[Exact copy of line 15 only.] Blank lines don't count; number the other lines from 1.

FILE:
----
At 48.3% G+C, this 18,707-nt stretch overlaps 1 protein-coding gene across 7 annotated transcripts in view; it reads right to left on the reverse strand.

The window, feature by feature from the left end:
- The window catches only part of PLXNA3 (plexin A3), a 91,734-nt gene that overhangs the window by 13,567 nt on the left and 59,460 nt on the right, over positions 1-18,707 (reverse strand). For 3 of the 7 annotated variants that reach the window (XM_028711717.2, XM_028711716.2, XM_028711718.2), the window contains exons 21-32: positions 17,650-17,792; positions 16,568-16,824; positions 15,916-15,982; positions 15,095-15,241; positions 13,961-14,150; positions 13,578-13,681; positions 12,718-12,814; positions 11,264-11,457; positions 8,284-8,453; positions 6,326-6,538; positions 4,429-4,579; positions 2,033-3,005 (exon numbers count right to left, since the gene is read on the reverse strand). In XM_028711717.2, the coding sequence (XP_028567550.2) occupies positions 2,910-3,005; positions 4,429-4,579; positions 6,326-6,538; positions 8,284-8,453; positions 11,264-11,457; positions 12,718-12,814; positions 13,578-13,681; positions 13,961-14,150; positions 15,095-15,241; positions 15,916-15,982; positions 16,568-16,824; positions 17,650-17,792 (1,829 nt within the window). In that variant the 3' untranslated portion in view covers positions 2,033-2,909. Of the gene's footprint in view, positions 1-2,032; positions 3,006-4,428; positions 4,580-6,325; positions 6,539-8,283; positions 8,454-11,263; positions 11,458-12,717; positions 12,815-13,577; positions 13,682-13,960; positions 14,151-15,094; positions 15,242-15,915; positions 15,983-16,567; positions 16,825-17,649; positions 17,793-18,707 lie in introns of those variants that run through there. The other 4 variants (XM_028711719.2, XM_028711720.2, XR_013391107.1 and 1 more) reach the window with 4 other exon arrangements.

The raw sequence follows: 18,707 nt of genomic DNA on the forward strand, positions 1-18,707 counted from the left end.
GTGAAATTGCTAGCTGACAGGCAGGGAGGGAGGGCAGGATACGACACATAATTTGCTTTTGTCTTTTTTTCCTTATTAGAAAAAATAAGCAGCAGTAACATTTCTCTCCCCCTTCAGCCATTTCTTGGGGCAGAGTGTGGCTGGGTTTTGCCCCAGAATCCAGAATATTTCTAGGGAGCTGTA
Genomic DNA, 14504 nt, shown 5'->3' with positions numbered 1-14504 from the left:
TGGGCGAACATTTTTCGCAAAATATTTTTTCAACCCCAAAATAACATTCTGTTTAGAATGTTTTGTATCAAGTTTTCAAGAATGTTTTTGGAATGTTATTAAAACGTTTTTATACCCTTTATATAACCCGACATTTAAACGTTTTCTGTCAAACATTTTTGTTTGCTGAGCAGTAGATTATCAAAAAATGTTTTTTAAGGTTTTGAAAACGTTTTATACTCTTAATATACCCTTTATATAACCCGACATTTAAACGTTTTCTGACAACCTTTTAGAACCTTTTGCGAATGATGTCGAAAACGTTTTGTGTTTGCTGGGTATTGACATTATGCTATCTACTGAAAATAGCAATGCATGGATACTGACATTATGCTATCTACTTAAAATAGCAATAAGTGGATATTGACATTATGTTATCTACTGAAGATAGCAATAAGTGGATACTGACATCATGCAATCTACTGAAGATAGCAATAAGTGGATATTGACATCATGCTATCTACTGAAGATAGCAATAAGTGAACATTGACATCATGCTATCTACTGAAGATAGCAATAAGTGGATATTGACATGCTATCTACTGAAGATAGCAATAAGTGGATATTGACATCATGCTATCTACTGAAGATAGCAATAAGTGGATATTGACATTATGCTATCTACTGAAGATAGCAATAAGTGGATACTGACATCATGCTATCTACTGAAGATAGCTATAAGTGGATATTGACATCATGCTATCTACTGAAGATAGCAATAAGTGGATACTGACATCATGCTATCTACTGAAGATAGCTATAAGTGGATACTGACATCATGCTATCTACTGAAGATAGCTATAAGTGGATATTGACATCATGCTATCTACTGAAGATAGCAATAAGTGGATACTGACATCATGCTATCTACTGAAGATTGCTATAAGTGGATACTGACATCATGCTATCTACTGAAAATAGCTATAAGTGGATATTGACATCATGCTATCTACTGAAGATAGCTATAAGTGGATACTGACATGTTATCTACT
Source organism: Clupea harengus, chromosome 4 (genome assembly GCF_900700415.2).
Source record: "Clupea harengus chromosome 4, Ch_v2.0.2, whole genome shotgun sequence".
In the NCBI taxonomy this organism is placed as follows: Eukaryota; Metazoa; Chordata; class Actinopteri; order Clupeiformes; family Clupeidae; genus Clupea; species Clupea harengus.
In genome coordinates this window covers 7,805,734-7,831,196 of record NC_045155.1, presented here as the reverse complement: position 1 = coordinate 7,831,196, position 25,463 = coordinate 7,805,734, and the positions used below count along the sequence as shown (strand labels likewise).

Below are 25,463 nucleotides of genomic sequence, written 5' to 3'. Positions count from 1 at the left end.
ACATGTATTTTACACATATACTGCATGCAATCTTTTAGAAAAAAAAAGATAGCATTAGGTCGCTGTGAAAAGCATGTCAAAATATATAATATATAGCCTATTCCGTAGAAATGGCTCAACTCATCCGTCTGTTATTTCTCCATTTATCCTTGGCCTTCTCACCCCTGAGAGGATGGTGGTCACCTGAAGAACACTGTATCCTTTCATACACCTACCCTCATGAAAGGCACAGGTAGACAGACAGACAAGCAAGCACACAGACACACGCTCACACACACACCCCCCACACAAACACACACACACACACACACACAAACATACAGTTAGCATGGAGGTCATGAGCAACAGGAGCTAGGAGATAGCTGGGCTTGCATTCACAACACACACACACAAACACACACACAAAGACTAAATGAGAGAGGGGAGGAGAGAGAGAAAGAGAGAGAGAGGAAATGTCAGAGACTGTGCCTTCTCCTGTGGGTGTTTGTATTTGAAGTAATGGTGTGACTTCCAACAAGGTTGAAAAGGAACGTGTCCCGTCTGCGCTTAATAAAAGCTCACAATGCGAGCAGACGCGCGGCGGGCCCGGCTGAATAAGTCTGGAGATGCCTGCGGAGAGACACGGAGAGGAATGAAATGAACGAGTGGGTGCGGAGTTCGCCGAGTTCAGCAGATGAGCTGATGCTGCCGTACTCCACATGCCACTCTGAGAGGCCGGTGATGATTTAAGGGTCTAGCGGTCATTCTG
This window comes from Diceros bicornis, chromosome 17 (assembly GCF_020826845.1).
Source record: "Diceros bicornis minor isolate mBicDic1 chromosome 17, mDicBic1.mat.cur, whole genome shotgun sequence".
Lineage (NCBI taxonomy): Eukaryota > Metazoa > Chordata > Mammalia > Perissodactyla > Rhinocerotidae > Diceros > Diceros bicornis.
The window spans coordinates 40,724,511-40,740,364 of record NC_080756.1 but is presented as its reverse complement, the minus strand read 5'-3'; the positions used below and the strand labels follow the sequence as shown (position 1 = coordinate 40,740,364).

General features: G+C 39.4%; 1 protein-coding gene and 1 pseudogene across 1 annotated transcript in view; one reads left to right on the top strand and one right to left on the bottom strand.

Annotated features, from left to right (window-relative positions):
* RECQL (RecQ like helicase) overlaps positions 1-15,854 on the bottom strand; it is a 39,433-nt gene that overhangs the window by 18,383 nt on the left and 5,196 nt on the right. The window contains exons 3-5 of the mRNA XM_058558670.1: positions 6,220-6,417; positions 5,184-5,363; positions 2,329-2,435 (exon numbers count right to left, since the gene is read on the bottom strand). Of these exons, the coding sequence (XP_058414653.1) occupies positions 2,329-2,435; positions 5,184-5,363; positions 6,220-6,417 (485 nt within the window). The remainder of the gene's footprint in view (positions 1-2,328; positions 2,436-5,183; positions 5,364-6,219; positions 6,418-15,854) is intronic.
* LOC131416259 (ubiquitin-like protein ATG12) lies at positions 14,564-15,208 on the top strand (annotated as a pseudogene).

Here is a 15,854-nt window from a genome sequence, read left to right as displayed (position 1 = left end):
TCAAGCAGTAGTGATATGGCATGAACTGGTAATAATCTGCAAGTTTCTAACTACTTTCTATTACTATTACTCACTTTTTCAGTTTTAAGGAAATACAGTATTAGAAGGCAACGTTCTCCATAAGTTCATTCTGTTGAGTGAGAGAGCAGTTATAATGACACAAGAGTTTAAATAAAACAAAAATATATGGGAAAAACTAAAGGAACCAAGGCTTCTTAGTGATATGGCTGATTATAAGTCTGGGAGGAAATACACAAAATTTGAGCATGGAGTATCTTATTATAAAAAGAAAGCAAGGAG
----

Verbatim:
Source record: "Diceros bicornis minor isolate mBicDic1 chromosome 17, mDicBic1.mat.cur, whole genome shotgun sequence".